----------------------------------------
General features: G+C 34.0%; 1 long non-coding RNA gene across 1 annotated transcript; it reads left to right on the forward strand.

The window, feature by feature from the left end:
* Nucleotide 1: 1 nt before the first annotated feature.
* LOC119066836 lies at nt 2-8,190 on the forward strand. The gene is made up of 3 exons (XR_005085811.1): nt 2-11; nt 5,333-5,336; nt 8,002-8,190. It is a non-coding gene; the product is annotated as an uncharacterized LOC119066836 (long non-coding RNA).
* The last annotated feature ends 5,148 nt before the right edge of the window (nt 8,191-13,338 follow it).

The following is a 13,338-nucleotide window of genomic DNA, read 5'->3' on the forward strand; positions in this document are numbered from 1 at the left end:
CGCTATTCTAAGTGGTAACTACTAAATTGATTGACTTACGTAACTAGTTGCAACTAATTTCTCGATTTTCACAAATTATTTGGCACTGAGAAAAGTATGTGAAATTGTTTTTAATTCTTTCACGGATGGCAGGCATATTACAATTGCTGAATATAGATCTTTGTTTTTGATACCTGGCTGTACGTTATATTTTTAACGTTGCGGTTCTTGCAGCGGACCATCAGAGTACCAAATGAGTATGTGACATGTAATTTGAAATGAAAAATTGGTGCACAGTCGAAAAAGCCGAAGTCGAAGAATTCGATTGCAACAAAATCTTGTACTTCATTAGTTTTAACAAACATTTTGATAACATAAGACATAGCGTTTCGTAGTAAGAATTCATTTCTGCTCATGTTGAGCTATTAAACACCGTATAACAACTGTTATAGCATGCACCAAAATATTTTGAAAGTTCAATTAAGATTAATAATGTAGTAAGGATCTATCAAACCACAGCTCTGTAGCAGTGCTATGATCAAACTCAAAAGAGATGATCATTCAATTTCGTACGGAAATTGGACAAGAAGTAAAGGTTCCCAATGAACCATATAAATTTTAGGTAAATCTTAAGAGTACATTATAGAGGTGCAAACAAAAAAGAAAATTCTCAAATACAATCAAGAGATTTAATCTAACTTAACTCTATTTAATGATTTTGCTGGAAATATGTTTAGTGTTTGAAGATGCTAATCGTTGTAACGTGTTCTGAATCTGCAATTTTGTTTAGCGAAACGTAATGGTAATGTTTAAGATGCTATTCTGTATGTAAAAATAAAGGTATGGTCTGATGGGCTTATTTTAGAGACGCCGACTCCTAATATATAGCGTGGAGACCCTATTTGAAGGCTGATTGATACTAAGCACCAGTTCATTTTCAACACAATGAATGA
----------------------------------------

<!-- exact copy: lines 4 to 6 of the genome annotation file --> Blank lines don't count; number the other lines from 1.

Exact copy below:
* LOC119066836 lies at nt 2-8,190 on the forward strand. The gene is made up of 3 exons (XR_005085811.1): nt 2-11; nt 5,333-5,336; nt 8,002-8,190. It is a non-coding gene; the product is annotated as an uncharacterized LOC119066836 (long non-coding RNA).
* The last annotated feature ends 5,148 nt before the right edge of the window (nt 8,191-13,338 follow it).

The following is a 13,338-nucleotide window of genomic DNA, read 5'->3' on the forward strand; positions in this document are numbered from 1 at the left end: